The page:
You know how Obama would play this hand with Republicans. We see how he plays it with the Castros and Khamenei. It’s not that he doesn’t know how to play hard ball: It’s that he doesn’t want to.

The question is why? I keep returning to the theory that he  believes that the exercise of American power abroad is illegitimate, and that in the cases of countries like Iran and Cuba, he actually believes that the US owes redress for past transgressions.

If you all have a better theory, I’d like to hear it. But your theory has to explain why a man who can be so obdurate in negotiations at home is so pliable-to put it mildly-in negotiations abroad.

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  1. Perhaps this is what he meant when he told Mevedev he would have more flexibilty after his election?

    Comment by Mudak — April 14, 2015 @ 7:18 pm


    Comment by Mudak — April 14, 2015 @ 7:19 pm

  3. @Mudak-Funny you should mention that. No more than 30 minutes ago I brought up that episode an email with someone, in a discussion of Obama’s pliability and disingenuousness.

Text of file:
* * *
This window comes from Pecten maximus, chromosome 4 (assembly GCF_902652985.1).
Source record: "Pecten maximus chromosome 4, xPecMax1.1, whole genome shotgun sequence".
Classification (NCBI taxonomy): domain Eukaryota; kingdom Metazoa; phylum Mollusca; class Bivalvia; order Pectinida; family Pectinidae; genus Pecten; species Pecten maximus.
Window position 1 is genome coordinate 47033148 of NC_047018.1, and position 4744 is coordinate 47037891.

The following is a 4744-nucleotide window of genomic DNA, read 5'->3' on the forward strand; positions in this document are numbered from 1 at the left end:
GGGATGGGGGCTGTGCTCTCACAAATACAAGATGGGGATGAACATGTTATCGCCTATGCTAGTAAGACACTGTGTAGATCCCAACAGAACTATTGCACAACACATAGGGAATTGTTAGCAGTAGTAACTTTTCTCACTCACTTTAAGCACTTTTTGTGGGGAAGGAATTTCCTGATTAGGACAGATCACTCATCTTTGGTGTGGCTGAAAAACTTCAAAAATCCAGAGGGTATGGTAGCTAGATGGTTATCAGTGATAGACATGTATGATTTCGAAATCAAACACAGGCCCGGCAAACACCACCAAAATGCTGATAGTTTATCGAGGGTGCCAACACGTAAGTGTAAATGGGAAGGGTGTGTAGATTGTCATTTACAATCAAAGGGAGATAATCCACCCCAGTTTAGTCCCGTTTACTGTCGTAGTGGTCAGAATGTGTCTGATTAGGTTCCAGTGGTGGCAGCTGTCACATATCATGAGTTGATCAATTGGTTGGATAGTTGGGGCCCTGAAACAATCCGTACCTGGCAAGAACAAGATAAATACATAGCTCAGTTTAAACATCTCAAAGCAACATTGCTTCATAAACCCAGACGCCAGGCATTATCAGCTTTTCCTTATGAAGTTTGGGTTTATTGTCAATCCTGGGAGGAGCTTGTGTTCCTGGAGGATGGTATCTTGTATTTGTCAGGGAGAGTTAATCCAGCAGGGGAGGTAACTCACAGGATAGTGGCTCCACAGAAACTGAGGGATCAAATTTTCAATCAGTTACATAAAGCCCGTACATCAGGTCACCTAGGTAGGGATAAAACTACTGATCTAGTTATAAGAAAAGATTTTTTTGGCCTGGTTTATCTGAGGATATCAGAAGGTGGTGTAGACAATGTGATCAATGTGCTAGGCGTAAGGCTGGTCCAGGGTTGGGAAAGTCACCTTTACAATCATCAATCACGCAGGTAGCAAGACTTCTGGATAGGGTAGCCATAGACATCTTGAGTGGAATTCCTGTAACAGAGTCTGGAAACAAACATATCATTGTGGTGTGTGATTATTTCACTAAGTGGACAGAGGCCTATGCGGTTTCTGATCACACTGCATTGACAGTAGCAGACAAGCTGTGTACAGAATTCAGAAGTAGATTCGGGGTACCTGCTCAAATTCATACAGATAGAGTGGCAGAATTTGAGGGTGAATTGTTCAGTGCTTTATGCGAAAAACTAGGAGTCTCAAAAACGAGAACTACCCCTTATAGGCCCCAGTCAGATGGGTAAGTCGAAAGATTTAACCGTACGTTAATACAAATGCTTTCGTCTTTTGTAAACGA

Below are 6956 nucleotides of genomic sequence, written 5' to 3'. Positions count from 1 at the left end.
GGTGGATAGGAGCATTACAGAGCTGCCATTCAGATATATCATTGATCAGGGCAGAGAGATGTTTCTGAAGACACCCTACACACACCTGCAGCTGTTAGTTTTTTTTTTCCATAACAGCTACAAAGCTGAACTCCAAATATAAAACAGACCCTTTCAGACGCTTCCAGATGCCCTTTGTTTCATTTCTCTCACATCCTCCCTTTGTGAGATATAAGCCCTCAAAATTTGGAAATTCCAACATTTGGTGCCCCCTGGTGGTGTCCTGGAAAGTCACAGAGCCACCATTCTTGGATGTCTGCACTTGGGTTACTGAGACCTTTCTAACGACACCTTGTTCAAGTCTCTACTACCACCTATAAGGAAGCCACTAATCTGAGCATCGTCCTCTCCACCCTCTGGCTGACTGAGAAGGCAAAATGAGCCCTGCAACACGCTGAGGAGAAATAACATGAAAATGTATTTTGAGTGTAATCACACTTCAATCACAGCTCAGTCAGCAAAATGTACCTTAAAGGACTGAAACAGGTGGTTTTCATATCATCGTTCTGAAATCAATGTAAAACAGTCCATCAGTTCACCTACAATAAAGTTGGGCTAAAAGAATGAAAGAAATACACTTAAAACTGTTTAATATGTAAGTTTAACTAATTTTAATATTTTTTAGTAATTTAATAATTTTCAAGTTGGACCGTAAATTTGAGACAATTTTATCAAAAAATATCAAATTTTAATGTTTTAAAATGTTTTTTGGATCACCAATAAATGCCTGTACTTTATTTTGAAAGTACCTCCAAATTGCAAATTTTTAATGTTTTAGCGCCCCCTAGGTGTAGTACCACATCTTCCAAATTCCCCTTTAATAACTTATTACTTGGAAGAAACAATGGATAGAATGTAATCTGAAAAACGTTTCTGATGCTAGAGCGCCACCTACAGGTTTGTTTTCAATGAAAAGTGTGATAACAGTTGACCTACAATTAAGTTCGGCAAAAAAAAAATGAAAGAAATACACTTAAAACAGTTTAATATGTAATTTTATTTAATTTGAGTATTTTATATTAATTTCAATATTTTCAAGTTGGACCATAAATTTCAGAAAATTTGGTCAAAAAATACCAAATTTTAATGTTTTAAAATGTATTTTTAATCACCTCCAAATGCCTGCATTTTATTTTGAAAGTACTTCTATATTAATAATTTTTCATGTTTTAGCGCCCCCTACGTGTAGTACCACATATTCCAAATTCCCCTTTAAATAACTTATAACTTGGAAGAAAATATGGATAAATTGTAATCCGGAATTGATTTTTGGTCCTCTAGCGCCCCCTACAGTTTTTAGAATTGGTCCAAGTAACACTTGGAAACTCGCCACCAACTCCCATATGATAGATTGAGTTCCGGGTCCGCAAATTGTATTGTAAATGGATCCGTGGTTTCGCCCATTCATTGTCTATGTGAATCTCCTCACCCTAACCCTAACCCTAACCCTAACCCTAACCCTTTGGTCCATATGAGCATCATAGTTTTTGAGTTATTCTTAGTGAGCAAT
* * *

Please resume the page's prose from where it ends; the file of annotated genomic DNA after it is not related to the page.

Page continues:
The ProfessorComment by The Professor — April 14, 2015 @ 7:23 pm

  4. You see similar behavior in corporations from the greasy-pole climbers: shit on those below you, arselick those above you, in order to advance your career. Obama never cared about governance of the USA, he thinks that is small potatoes beneath somebody like him, so he treats it with contempt. He is more interested in strutting the global stage and trying to get his name in the history books as some kind of grand, global statesman who managed to untie the Gordian knots that he believes his predecessors – lacking his intelligence – have been unable to tackle. He’s your bog-standard, over-ambitious career man. The problem is that being President of the USA still wasn’t enough. He believes he is entitled to a grander legacy.

    Comment by Tim Newman — April 14, 2015 @ 10:57 pm